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  9. Did I ever mention that you guys are awesome? It sounds cloying and mawkish both, but I am struck by your (collective you, all who seem to comment here) generosity and kindness. Thank you for it, it invariably makes my days better, even if they’ve started out crappy.

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  10. What about Anne Patchett? Read State of Wonder, or The Magician’s Assistant, or Run. Any one of those will capture you, take you away from yourself, and bring you back home feeling better stronger cleaner than when you left.

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  11. When I need a book to “hug me and tell me everything will be okay” I turn to two books……..
    Enchanted Barn
    Partners
    both by Grace Livingston Hill.

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  12. I just want to say, take a deep breath and jump into the fear. This is what life is about. Being out of your comfort zone will make you more appreciative of being in your comfort zone once you reach it again. And enjoy the new feelings that come with the new life.
    I took a big (I mean huge) professional leap three years ago (I get bonus points!). I spent 45 minutes on the phone on the eve of the jump with my parents who felt that they needed to tell me what a HUGE mistake I was making.
    I made the jump and have never looked back except to say, I’m so glad I did it.
    My advice, don’t talk to your parents about it (if they are like my parents)! And get some good magazines (like Cooks Illustrated, or Living) and a cup of tea. Good for you.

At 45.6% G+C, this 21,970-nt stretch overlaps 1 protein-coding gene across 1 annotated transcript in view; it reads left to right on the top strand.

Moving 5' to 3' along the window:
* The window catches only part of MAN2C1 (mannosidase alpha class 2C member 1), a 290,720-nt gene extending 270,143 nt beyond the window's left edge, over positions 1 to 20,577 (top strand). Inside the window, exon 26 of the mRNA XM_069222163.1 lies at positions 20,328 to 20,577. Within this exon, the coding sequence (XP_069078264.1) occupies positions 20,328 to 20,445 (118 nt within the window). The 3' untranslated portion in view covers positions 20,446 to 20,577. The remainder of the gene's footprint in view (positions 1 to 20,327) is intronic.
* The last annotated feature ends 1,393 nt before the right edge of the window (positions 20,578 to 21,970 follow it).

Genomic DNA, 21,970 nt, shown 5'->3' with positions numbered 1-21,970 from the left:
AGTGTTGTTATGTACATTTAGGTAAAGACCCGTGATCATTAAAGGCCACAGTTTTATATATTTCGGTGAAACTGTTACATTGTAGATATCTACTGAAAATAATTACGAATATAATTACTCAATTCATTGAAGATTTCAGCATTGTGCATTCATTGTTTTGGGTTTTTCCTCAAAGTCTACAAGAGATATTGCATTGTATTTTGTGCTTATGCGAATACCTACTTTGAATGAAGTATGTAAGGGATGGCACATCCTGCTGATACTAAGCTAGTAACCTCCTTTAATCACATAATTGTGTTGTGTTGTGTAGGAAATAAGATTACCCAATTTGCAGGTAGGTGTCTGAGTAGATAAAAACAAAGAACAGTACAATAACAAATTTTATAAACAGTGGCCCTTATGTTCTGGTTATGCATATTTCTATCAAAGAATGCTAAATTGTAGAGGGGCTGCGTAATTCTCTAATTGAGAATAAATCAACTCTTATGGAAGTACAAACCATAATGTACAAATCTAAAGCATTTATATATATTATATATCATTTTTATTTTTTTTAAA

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  13. For me it’s Diane Duane’s grown-up books (sorry, I have an aversion to saying things are “adult” because it sounds skeevy). Specifically, the Tale of the Five series. The other one is the Fionavar Tapestry trilogy by Guy Gavriel Kay. Or, also by him, A Song for Arbonne.

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  14. Depending on the move/income change/stress, I might finally read Gaudy Night again–it’s been so long that it’d feel new to me–or maybe Persuasion, which is just so great now that I’m middle-aged. But there’s always the joy of hiding my head in Wodehouse–during my kids’ rounds of illness last spring I read one that had tons of cricket in it, none of which I understood, but all of it, even the lengthy cricket bits, made me laugh. Even when I was afraid no one would ever sleep again.
    Maybe the best oddball touchstone I might return to is a book that appears awful because of its terrible, terrible cover but really has a surprisingly sweet, if uber-meta, heart–First Contact by Evan Mandery. It’s certainly a story to make you feel it is worth doing the scary true thing because, well, no matter what, it’s later than we think. Oh! and practically, if I were planning how to do a new thing, I’d return again to The Chairs Are Where the People Go–that one is a fantastic thinking aid for me. Wish I’d read it years and years ago. Good luck!

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  15. I am replying to everyone, and feel like a freak, but I have to say to this that I very nearly wrote Wodehouse myself. Was the Crickety book “Mike”? The Wodehouse that I like the very best for bracing myself for the unknown is the Psmith series, of which “Mike” is the uneven first book– the rest of them are pure joy and the character of Psmith will make you feel like you can literally do anything if you just have enough cheek (or “the crust of a rhinoceros”).

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  16. In the same boat right now if I’m reading correctly. My two go to books have been The Literary and Potatoe Pie Peel Society when I need something completely honest and real feeling but stil sweet and reassuring, and One Thousand White Women when I need a little more distance.

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  17. It’s taken me a bit to lay hands on it, but the specific crickety Wodehouse I meant was The Prefect’s Uncle. It’s a very early work, I think, sort of vague, but still fun. I haven’t run across Mike yet–I’ll be looking it up now, though. Thank you!